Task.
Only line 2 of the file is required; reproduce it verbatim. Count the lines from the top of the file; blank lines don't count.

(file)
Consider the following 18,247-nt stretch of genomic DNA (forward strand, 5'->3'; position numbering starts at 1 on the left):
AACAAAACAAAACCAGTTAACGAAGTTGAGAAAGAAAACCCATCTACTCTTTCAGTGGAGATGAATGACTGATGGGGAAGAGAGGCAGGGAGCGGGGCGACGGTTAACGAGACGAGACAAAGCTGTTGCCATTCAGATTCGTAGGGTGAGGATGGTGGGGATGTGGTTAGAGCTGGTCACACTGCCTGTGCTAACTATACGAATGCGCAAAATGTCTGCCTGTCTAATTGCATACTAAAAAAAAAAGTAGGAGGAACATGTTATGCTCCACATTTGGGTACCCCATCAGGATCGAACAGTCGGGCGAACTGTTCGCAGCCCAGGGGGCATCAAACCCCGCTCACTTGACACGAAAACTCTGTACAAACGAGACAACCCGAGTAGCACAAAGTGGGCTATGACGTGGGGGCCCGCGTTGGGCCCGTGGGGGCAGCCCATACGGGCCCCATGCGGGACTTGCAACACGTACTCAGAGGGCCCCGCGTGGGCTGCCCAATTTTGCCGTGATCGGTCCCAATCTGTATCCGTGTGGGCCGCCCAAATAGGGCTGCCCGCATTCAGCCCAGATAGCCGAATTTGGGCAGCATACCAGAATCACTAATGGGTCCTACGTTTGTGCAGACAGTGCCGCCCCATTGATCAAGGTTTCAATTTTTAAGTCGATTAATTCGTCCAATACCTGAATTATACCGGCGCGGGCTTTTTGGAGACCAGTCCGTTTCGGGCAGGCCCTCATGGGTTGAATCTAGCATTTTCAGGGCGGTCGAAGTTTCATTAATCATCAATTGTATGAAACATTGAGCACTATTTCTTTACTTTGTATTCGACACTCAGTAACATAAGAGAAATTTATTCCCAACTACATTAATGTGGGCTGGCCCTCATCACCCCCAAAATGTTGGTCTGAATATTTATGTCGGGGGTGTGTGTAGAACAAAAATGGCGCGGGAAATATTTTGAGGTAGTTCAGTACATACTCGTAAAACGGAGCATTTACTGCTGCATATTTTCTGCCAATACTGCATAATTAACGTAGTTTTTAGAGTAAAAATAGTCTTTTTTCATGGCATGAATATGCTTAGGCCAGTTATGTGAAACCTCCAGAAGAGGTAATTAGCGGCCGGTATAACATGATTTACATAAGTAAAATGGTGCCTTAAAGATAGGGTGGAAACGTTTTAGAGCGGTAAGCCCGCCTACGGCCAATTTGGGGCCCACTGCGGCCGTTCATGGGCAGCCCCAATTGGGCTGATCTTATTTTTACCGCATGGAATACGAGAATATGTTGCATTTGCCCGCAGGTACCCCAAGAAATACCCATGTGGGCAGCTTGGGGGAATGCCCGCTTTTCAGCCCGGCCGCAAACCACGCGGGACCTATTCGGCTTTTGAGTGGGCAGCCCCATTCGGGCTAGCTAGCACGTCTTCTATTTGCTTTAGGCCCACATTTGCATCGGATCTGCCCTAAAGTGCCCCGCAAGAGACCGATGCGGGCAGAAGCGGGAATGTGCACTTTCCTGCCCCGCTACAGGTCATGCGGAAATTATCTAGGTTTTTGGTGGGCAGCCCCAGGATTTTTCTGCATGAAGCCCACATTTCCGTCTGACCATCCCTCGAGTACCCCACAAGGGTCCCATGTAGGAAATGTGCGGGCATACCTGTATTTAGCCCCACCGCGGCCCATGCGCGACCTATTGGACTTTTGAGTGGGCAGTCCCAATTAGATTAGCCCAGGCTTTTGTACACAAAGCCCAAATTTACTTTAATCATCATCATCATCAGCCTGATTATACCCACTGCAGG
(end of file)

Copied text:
AACAAAACAAAACCAGTTAACGAAGTTGAGAAAGAAAACCCATCTACTCTTTCAGTGGAGATGAATGACTGATGGGGAAGAGAGGCAGGGAGCGGGGCGACGGTTAACGAGACGAGACAAAGCTGTTGCCATTCAGATTCGTAGGGTGAGGATGGTGGGGATGTGGTTAGAGCTGGTCACACTGCCTGTGCTAACTATACGAATGCGCAAAATGTCTGCCTGTCTAATTGCATACTAAAAAAAAAAGTAGGAGGAACATGTTATGCTCCACATTTGGGTACCCCATCAGGATCGAACAGTCGGGCGAACTGTTCGCAGCCCAGGGGGCATCAAACCCCGCTCACTTGACACGAAAACTCTGTACAAACGAGACAACCCGAGTAGCACAAAGTGGGCTATGACGTGGGGGCCCGCGTTGGGCCCGTGGGGGCAGCCCATACGGGCCCCATGCGGGACTTGCAACACGTACTCAGAGGGCCCCGCGTGGGCTGCCCAATTTTGCCGTGATCGGTCCCAATCTGTATCCGTGTGGGCCGCCCAAATAGGGCTGCCCGCATTCAGCCCAGATAGCCGAATTTGGGCAGCATACCAGAATCACTAATGGGTCCTACGTTTGTGCAGACAGTGCCGCCCCATTGATCAAGGTTTCAATTTTTAAGTCGATTAATTCGTCCAATACCTGAATTATACCGGCGCGGGCTTTTTGGAGACCAGTCCGTTTCGGGCAGGCCCTCATGGGTTGAATCTAGCATTTTCAGGGCGGTCGAAGTTTCATTAATCATCAATTGTATGAAACATTGAGCACTATTTCTTTACTTTGTATTCGACACTCAGTAACATAAGAGAAATTTATTCCCAACTACATTAATGTGGGCTGGCCCTCATCACCCCCAAAATGTTGGTCTGAATATTTATGTCGGGGGTGTGTGTAGAACAAAAATGGCGCGGGAAATATTTTGAGGTAGTTCAGTACATACTCGTAAAACGGAGCATTTACTGCTGCATATTTTCTGCCAATACTGCATAATTAACGTAGTTTTTAGAGTAAAAATAGTCTTTTTTCATGGCATGAATATGCTTAGGCCAGTTATGTGAAACCTCCAGAAGAGGTAATTAGCGGCCGGTATAACATGATTTACATAAGTAAAATGGTGCCTTAAAGATAGGGTGGAAACGTTTTAGAGCGGTAAGCCCGCCTACGGCCAATTTGGGGCCCACTGCGGCCGTTCATGGGCAGCCCCAATTGGGCTGATCTTATTTTTACCGCATGGAATACGAGAATATGTTGCATTTGCCCGCAGGTACCCCAAGAAATACCCATGTGGGCAGCTTGGGGGAATGCCCGCTTTTCAGCCCGGCCGCAAACCACGCGGGACCTATTCGGCTTTTGAGTGGGCAGCCCCATTCGGGCTAGCTAGCACGTCTTCTATTTGCTTTAGGCCCACATTTGCATCGGATCTGCCCTAAAGTGCCCCGCAAGAGACCGATGCGGGCAGAAGCGGGAATGTGCACTTTCCTGCCCCGCTACAGGTCATGCGGAAATTATCTAGGTTTTTGGTGGGCAGCCCCAGGATTTTTCTGCATGAAGCCCACATTTCCGTCTGACCATCCCTCGAGTACCCCACAAGGGTCCCATGTAGGAAATGTGCGGGCATACCTGTATTTAGCCCCACCGCGGCCCATGCGCGACCTATTGGACTTTTGAGTGGGCAGTCCCAATTAGATTAGCCCAGGCTTTTGTACACAAAGCCCAAATTTACTTTAATCATCATCATCATCAGCCTGATTATACCCACTGCAGG